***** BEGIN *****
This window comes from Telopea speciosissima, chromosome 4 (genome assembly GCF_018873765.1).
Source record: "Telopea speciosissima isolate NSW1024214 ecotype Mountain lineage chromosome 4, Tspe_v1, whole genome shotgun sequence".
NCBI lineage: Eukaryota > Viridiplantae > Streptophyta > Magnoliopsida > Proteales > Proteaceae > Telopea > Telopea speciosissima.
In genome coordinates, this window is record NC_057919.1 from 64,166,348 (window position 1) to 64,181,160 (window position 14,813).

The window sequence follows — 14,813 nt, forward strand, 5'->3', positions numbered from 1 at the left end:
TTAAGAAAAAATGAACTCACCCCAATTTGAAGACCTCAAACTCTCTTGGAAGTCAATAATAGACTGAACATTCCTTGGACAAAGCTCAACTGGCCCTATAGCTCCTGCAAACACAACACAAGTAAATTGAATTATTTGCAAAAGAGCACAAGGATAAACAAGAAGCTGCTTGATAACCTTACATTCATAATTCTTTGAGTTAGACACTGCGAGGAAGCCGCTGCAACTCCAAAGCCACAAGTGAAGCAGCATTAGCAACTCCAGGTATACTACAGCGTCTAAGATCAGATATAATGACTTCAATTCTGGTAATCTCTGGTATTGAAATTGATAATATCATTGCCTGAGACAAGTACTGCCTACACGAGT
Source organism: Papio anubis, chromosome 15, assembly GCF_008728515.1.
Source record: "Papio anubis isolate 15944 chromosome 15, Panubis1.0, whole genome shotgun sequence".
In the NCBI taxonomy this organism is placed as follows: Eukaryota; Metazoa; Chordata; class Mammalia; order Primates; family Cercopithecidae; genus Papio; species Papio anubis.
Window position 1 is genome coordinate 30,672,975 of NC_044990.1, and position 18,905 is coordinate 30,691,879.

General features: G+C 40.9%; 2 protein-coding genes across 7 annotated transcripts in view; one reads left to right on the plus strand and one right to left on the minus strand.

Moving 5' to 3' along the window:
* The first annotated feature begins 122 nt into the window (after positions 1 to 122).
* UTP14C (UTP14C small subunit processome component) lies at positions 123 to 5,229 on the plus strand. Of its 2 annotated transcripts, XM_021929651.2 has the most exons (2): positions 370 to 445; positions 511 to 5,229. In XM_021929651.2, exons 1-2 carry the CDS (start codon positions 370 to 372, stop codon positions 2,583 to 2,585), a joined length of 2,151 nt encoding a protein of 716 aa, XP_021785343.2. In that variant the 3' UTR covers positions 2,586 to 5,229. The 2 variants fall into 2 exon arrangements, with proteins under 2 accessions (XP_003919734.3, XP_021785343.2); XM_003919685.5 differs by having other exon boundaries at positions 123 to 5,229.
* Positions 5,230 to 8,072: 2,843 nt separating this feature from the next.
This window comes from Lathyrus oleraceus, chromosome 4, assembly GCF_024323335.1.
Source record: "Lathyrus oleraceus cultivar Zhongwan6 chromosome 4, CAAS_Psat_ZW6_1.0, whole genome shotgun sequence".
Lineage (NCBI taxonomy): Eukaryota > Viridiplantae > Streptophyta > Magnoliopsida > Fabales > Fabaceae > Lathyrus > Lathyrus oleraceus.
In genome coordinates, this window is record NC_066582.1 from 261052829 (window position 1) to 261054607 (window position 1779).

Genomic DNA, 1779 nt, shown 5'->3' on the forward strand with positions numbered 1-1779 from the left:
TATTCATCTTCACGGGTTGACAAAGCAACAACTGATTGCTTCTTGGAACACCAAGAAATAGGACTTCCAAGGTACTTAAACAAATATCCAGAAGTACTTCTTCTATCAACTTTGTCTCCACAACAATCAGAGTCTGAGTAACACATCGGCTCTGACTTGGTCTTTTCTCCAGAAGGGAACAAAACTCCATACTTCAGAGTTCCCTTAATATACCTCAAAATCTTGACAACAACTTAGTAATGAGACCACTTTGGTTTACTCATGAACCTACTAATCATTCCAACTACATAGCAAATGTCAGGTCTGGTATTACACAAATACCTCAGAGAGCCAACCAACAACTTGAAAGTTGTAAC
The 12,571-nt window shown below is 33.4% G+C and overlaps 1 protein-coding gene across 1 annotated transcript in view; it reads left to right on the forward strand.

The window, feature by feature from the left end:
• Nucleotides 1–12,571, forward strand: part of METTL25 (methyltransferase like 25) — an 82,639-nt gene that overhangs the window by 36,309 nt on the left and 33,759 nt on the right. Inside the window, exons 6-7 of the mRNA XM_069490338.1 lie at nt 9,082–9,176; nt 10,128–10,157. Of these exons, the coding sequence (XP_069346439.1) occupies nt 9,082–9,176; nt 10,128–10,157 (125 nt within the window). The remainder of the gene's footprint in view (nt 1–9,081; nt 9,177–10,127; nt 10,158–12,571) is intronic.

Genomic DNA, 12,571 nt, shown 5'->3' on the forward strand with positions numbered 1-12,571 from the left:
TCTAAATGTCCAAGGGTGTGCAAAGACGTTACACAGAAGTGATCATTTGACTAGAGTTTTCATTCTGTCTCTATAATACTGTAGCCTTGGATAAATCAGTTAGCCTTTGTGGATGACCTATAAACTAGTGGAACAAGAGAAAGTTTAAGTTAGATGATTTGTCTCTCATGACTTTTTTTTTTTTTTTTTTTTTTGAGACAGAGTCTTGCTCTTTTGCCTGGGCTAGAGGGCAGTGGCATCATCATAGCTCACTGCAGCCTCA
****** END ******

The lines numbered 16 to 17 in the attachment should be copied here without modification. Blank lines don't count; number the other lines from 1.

This window comes from Lathyrus oleraceus, chromosome 4, assembly GCF_024323335.1.
Source record: "Lathyrus oleraceus cultivar Zhongwan6 chromosome 4, CAAS_Psat_ZW6_1.0, whole genome shotgun sequence".